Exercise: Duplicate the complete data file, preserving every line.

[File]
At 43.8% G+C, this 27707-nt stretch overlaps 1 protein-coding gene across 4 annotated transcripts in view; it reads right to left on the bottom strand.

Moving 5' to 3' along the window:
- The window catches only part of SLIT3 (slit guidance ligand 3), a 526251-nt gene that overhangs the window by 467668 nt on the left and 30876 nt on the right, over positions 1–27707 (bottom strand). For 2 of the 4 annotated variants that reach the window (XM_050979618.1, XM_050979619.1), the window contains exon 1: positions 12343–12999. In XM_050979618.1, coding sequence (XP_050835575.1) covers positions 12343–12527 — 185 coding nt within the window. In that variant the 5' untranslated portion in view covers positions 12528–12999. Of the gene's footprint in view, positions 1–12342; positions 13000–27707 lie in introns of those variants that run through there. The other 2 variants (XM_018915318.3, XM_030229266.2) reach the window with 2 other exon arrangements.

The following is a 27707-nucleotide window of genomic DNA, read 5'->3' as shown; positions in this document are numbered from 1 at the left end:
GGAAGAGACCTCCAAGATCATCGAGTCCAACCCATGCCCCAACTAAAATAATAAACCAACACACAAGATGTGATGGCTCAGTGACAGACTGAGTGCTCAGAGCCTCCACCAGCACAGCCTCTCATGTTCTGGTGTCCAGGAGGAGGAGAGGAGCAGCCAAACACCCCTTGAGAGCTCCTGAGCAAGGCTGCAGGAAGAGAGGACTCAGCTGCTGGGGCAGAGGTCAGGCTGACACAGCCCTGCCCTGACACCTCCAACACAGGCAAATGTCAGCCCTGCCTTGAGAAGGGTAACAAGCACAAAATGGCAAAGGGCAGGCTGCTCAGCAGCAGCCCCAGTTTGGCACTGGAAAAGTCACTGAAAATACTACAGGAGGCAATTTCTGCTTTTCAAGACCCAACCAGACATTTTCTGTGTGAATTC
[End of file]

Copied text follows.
At 43.8% G+C, this 27707-nt stretch overlaps 1 protein-coding gene across 4 annotated transcripts in view; it reads right to left on the bottom strand.

Moving 5' to 3' along the window:
- The window catches only part of SLIT3 (slit guidance ligand 3), a 526251-nt gene that overhangs the window by 467668 nt on the left and 30876 nt on the right, over positions 1–27707 (bottom strand). For 2 of the 4 annotated variants that reach the window (XM_050979618.1, XM_050979619.1), the window contains exon 1: positions 12343–12999. In XM_050979618.1, coding sequence (XP_050835575.1) covers positions 12343–12527 — 185 coding nt within the window. In that variant the 5' untranslated portion in view covers positions 12528–12999. Of the gene's footprint in view, positions 1–12342; positions 13000–27707 lie in introns of those variants that run through there. The other 2 variants (XM_018915318.3, XM_030229266.2) reach the window with 2 other exon arrangements.

The following is a 27707-nucleotide window of genomic DNA, read 5'->3' as shown; positions in this document are numbered from 1 at the left end:
GGAAGAGACCTCCAAGATCATCGAGTCCAACCCATGCCCCAACTAAAATAATAAACCAACACACAAGATGTGATGGCTCAGTGACAGACTGAGTGCTCAGAGCCTCCACCAGCACAGCCTCTCATGTTCTGGTGTCCAGGAGGAGGAGAGGAGCAGCCAAACACCCCTTGAGAGCTCCTGAGCAAGGCTGCAGGAAGAGAGGACTCAGCTGCTGGGGCAGAGGTCAGGCTGACACAGCCCTGCCCTGACACCTCCAACACAGGCAAATGTCAGCCCTGCCTTGAGAAGGGTAACAAGCACAAAATGGCAAAGGGCAGGCTGCTCAGCAGCAGCCCCAGTTTGGCACTGGAAAAGTCACTGAAAATACTACAGGAGGCAATTTCTGCTTTTCAAGACCCAACCAGACATTTTCTGTGTGAATTC